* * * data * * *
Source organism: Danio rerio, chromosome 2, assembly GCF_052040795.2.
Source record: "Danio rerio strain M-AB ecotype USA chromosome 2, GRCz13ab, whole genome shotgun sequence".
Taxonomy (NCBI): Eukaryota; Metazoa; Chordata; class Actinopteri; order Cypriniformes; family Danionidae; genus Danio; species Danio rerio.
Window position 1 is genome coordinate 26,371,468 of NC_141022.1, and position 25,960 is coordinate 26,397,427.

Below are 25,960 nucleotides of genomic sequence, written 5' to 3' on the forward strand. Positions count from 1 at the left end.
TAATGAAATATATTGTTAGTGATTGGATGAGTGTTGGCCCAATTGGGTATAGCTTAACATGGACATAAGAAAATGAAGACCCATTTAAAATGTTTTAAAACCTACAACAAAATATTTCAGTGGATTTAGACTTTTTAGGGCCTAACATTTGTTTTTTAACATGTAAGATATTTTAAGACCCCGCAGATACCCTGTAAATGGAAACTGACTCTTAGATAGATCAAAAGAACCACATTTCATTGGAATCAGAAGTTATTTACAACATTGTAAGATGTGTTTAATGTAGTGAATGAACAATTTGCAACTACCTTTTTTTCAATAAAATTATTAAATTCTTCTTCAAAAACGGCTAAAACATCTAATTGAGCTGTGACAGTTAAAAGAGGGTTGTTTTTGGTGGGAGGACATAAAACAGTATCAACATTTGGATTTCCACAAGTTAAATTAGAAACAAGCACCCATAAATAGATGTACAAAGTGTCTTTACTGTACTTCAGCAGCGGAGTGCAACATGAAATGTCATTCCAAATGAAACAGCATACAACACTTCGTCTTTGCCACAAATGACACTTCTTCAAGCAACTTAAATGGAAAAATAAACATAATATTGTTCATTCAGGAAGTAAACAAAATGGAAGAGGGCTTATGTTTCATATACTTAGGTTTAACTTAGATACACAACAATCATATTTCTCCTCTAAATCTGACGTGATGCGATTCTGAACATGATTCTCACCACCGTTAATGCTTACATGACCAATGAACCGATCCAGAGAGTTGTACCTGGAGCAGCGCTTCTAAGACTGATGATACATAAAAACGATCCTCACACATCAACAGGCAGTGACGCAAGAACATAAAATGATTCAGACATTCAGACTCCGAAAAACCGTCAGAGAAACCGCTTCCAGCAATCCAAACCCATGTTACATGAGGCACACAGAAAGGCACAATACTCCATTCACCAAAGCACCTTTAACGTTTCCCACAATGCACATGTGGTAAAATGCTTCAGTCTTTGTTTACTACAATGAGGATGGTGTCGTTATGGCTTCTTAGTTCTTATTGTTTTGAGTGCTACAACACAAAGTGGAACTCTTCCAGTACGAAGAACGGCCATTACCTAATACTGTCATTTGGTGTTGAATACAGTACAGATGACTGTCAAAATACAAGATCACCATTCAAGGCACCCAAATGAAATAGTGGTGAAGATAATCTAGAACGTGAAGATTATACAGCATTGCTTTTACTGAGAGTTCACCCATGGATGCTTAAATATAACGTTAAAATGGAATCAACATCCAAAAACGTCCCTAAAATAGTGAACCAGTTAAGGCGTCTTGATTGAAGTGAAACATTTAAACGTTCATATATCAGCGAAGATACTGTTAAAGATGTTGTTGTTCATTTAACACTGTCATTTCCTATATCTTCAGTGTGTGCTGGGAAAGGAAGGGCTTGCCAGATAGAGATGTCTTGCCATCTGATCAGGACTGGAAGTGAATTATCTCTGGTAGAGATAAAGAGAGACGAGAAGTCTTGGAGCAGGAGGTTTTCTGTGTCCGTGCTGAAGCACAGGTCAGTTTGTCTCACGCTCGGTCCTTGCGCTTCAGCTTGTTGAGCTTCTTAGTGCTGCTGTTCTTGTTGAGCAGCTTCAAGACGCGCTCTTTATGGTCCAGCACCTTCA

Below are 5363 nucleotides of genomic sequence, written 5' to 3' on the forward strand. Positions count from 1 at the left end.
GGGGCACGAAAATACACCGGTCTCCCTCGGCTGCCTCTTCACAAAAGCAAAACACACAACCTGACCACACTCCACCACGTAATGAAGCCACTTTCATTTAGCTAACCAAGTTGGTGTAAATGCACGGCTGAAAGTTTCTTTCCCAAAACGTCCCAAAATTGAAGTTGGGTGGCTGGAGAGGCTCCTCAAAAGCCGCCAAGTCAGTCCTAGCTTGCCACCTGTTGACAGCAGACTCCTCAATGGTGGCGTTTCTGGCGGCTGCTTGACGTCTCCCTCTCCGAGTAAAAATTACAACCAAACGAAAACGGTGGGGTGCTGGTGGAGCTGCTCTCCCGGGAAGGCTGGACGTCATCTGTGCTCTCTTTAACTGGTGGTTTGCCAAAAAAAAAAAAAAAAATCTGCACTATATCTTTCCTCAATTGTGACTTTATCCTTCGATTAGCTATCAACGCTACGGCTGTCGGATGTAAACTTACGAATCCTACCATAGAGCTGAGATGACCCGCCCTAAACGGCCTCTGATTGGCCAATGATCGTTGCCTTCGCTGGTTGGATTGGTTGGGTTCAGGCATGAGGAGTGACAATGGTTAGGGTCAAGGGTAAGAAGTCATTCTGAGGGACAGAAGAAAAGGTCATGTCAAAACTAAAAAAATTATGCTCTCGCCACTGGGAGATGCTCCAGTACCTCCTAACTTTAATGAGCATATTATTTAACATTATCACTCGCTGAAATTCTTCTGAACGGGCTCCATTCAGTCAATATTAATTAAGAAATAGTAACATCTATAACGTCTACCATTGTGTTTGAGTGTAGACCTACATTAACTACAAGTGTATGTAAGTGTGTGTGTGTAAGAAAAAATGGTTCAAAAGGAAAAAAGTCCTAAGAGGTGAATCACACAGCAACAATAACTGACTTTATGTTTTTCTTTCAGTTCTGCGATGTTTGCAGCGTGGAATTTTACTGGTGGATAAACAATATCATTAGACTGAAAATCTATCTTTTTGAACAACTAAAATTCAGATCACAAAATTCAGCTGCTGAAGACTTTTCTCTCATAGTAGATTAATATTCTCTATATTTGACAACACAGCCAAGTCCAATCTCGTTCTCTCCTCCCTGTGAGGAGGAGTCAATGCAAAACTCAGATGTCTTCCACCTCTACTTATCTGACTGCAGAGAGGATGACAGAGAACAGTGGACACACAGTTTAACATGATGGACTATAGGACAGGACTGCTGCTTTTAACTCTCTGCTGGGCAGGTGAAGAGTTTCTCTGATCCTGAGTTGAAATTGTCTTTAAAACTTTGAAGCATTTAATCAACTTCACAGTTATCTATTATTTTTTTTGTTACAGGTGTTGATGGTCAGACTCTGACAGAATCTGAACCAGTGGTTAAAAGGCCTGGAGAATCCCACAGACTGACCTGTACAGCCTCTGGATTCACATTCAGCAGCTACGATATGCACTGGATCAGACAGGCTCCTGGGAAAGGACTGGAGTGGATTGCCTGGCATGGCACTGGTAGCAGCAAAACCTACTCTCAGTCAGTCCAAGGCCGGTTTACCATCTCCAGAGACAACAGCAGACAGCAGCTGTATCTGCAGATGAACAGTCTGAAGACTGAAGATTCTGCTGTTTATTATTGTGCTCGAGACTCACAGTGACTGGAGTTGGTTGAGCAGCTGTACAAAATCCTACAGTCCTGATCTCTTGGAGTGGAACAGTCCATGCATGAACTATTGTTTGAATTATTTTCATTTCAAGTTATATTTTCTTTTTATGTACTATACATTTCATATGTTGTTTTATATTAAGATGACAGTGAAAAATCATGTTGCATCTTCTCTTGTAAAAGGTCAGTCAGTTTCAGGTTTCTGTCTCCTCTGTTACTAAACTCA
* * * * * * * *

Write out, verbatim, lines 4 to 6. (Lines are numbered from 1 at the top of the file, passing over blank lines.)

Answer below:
Window position 1 is genome coordinate 26,371,468 of NC_141022.1, and position 25,960 is coordinate 26,397,427.

Below are 25,960 nucleotides of genomic sequence, written 5' to 3' on the forward strand. Positions count from 1 at the left end.
TAATGAAATATATTGTTAGTGATTGGATGAGTGTTGGCCCAATTGGGTATAGCTTAACATGGACATAAGAAAATGAAGACCCATTTAAAATGTTTTAAAACCTACAACAAAATATTTCAGTGGATTTAGACTTTTTAGGGCCTAACATTTGTTTTTTAACATGTAAGATATTTTAAGACCCCGCAGATACCCTGTAAATGGAAACTGACTCTTAGATAGATCAAAAGAACCACATTTCATTGGAATCAGAAGTTATTTACAACATTGTAAGATGTGTTTAATGTAGTGAATGAACAATTTGCAACTACCTTTTTTTCAATAAAATTATTAAATTCTTCTTCAAAAACGGCTAAAACATCTAATTGAGCTGTGACAGTTAAAAGAGGGTTGTTTTTGGTGGGAGGACATAAAACAGTATCAACATTTGGATTTCCACAAGTTAAATTAGAAACAAGCACCCATAAATAGATGTACAAAGTGTCTTTACTGTACTTCAGCAGCGGAGTGCAACATGAAATGTCATTCCAAATGAAACAGCATACAACACTTCGTCTTTGCCACAAATGACACTTCTTCAAGCAACTTAAATGGAAAAATAAACATAATATTGTTCATTCAGGAAGTAAACAAAATGGAAGAGGGCTTATGTTTCATATACTTAGGTTTAACTTAGATACACAACAATCATATTTCTCCTCTAAATCTGACGTGATGCGATTCTGAACATGATTCTCACCACCGTTAATGCTTACATGACCAATGAACCGATCCAGAGAGTTGTACCTGGAGCAGCGCTTCTAAGACTGATGATACATAAAAACGATCCTCACACATCAACAGGCAGTGACGCAAGAACATAAAATGATTCAGACATTCAGACTCCGAAAAACCGTCAGAGAAACCGCTTCCAGCAATCCAAACCCATGTTACATGAGGCACACAGAAAGGCACAATACTCCATTCACCAAAGCACCTTTAACGTTTCCCACAATGCACATGTGGTAAAATGCTTCAGTCTTTGTTTACTACAATGAGGATGGTGTCGTTATGGCTTCTTAGTTCTTATTGTTTTGAGTGCTACAACACAAAGTGGAACTCTTCCAGTACGAAGAACGGCCATTACCTAATACTGTCATTTGGTGTTGAATACAGTACAGATGACTGTCAAAATACAAGATCACCATTCAAGGCACCCAAATGAAATAGTGGTGAAGATAATCTAGAACGTGAAGATTATACAGCATTGCTTTTACTGAGAGTTCACCCATGGATGCTTAAATATAACGTTAAAATGGAATCAACATCCAAAAACGTCCCTAAAATAGTGAACCAGTTAAGGCGTCTTGATTGAAGTGAAACATTTAAACGTTCATATATCAGCGAAGATACTGTTAAAGATGTTGTTGTTCATTTAACACTGTCATTTCCTATATCTTCAGTGTGTGCTGGGAAAGGAAGGGCTTGCCAGATAGAGATGTCTTGCCATCTGATCAGGACTGGAAGTGAATTATCTCTGGTAGAGATAAAGAGAGACGAGAAGTCTTGGAGCAGGAGGTTTTCTGTGTCCGTGCTGAAGCACAGGTCAGTTTGTCTCACGCTCGGTCCTTGCGCTTCAGCTTGTTGAGCTTCTTAGTGCTGCTGTTCTTGTTGAGCAGCTTCAAGACGCGCTCTTTATGGTCCAGCACCTTCA